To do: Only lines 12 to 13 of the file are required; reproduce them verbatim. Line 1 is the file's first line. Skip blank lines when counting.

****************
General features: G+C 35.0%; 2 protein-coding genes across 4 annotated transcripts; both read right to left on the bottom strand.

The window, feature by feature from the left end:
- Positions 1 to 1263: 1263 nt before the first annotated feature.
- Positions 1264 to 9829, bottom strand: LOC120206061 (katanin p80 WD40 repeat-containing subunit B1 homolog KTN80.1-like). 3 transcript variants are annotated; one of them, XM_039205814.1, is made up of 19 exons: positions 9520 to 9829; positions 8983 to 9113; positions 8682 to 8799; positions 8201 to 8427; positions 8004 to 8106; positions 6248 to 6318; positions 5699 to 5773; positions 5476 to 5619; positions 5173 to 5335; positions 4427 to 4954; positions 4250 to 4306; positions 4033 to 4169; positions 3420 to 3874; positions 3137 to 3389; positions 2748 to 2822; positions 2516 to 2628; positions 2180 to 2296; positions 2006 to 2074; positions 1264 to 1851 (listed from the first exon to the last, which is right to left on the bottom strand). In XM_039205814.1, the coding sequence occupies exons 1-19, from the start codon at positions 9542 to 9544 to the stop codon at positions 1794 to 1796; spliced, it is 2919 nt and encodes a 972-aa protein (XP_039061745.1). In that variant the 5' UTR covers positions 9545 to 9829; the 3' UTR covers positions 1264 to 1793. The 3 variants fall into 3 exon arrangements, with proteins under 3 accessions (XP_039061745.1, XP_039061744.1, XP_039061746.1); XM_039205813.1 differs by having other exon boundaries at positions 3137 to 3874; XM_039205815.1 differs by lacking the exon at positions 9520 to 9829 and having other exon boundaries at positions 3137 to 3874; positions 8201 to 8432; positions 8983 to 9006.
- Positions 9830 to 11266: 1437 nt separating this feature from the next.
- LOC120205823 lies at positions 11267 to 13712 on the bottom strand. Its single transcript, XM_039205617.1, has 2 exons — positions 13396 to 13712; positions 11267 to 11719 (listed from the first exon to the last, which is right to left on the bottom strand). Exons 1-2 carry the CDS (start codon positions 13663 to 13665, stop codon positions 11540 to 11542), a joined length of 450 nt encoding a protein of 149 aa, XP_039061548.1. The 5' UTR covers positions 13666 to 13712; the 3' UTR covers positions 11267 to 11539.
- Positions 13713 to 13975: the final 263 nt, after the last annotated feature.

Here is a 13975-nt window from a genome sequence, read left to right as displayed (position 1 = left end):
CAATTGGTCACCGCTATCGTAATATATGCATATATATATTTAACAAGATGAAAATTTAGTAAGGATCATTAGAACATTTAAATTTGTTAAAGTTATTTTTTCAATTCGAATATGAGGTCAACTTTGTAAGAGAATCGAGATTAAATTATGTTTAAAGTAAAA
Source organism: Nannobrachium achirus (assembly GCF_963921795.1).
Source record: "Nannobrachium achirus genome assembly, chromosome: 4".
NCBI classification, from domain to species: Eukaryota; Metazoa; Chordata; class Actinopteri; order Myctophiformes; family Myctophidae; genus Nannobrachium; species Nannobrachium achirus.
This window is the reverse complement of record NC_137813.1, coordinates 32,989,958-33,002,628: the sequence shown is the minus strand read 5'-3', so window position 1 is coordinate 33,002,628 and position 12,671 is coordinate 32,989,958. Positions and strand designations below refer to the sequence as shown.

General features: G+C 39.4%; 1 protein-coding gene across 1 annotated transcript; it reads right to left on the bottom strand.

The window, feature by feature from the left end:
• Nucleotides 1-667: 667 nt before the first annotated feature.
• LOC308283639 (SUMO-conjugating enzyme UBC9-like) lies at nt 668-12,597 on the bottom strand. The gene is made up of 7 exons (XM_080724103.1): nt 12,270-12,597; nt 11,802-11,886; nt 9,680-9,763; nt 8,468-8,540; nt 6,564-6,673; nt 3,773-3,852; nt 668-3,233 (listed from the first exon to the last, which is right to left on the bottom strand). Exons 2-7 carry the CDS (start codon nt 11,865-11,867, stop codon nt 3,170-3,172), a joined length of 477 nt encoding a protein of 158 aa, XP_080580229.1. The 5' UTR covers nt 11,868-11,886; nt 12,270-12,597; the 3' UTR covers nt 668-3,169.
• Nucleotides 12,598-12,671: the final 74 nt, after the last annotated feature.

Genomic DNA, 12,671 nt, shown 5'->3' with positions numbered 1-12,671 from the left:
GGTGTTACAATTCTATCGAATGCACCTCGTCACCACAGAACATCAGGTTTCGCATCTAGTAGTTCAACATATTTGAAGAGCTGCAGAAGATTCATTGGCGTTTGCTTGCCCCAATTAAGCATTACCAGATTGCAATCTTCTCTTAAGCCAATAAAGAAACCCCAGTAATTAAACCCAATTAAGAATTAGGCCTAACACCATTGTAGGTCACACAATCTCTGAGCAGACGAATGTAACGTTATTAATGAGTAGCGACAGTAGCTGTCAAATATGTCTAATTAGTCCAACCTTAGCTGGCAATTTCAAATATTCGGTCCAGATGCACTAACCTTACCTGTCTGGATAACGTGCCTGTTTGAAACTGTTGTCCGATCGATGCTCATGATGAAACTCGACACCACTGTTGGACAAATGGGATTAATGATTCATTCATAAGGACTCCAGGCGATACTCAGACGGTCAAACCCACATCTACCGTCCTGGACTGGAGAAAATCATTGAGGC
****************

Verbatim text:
NCBI classification, from domain to species: Eukaryota; Metazoa; Chordata; class Actinopteri; order Myctophiformes; family Myctophidae; genus Nannobrachium; species Nannobrachium achirus.
This window is the reverse complement of record NC_137813.1, coordinates 32,989,958-33,002,628: the sequence shown is the minus strand read 5'-3', so window position 1 is coordinate 33,002,628 and position 12,671 is coordinate 32,989,958. Positions and strand designations below refer to the sequence as shown.